Bad things happen. Crimes are committed every day, surgeries are botched, and bad drivers/drunk drivers/fatigued drivers, kill innocent travelers. In an ideal world none of this would happen but it does, and we display a host of reactions; everything from anger and fear to grief and depression, but the most puzzling reaction is that of blame and revenge….because it serves no purpose. Oddly enough it also seems to be the most common reaction.

Recently Nova Scotia suffered a mass shooting, a horrific and unimaginable slaughter of innocent bystanders by what can only be described as a mad man. It was awful, and if we could undo it we would. Our only logical reaction to this should be to allow ourselves to grieve, support those harmed, and learn from it. It seems though, that we are a society bent on revenge, looking to lay blame on someone, something.

RCMP are heavily criticized now for mishandling the situation, but is that fair? They made decisions to withhold certain information in order to avoid public panic. In hind sight perhaps they should’ve made different choices, but they did the best they could with the knowledge they had at the time. No one could’ve imagined how this situation would unfold and had they known they likely would’ve handled it differently. Don’t think that won’t haunt them.

I’ve heard of any number of cases where doctors have botched surgeries; people have come out of it seriously maimed or even died as a result of error. Malpractice suits are laid, licenses are suspended, careers are permanently damaged, and families are grief stricken. And when we put aside our own emotional connection we look to lay blame. Again, is that fair? Surely no doctor goes in to surgery planning to make a mistake.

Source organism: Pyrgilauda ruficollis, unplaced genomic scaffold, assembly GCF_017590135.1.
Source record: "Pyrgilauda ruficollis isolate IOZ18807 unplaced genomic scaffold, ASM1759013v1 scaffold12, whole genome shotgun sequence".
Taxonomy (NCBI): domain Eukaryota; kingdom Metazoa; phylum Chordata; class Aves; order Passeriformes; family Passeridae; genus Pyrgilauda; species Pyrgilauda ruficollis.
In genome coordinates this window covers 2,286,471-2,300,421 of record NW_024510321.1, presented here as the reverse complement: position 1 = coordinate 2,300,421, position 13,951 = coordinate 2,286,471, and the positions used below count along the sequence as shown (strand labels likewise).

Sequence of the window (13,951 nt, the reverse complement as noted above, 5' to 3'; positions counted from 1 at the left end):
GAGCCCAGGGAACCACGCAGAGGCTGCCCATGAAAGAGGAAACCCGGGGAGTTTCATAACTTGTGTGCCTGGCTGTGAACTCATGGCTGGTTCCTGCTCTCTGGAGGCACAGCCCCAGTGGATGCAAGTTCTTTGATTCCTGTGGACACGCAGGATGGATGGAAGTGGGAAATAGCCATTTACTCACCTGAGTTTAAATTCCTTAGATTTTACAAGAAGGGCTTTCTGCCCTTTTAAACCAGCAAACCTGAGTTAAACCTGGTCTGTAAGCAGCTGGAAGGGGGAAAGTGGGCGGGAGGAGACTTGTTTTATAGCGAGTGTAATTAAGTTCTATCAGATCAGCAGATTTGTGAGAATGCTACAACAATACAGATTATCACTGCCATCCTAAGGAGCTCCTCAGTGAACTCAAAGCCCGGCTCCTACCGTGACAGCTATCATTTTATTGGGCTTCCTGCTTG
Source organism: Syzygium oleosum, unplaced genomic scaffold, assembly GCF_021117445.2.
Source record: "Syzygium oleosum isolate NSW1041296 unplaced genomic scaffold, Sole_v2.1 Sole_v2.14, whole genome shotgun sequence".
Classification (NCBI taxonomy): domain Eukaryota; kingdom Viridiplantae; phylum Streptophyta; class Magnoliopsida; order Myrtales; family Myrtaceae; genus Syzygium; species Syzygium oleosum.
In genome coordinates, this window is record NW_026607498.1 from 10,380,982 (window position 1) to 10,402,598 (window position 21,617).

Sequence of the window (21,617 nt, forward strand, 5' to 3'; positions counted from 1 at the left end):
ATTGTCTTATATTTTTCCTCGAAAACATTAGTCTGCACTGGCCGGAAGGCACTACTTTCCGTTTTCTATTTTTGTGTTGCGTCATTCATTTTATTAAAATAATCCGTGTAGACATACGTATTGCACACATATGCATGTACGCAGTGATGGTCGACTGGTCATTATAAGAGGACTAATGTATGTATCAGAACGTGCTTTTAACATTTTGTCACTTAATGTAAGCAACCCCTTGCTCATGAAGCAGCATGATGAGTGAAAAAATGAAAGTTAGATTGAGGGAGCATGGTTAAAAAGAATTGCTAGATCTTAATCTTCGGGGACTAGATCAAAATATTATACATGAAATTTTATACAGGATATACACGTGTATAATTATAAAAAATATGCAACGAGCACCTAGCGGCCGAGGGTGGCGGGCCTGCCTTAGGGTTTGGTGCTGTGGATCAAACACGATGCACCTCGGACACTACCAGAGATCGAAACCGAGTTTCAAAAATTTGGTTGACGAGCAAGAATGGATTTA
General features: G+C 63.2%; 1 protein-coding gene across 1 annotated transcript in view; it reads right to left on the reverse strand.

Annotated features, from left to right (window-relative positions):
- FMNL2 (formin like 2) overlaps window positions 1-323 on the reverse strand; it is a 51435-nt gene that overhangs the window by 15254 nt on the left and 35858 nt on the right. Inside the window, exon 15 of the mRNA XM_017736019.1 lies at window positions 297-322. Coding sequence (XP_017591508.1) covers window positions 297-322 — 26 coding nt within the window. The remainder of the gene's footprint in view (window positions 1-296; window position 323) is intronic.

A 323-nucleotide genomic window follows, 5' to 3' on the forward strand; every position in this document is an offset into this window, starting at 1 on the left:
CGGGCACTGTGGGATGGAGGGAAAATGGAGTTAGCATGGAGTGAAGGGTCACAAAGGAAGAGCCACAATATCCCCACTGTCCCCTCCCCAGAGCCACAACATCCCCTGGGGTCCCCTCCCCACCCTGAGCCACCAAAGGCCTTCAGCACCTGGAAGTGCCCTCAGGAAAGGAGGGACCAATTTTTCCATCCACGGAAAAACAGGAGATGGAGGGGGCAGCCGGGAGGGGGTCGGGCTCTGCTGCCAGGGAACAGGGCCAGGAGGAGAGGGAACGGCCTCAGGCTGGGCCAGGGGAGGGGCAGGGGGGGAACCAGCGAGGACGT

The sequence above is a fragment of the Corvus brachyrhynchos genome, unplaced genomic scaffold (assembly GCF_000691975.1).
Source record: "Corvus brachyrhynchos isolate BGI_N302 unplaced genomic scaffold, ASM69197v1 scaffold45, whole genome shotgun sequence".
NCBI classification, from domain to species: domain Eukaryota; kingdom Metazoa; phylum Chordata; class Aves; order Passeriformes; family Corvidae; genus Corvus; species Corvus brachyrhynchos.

Car accidents happen but is it fair to crucify the driver who simply erred? (drunk drivers excluded here because that’s preventable) The bad driver doesn’t think he’s bad and the fatigued driver honestly believes they are alert. No one commits these acts with the intention to hurt another. That’s why they call them ‘accidents’.

In any of these scenarios the individuals (police, doctors, private citizens) go into these situations with the best intentions. I have to believe that because we are all only human and so very vulnerable to error. How does pointing the finger of blame help with the healing?  It doesn’t. It’s just vengeful; someone, somewhere has to pay the price, for…. human error.

I listen to the news with a heavy heart and a large dose of sympathy for those targeted with the blame because they have to live not only with the knowledge that they made the wrong choice, (isn’t that enough?) but also with the onslaught of criticism and condemnation from the very people they tried to help.

As humans we are all prone to error and sometimes that error, thanks to our fellow man, is punishable by a lifetime of guilt. It’s counterproductive and often does more damage to humanity in the long term by creating feelings of insecurity and lack of confidence in our professionals. When we should band together in support of each other we instead look to lay blame. It’s a wonder there’s still people willing to go into medicine or law enforcement. Isn’t it time we started forgiving human error?

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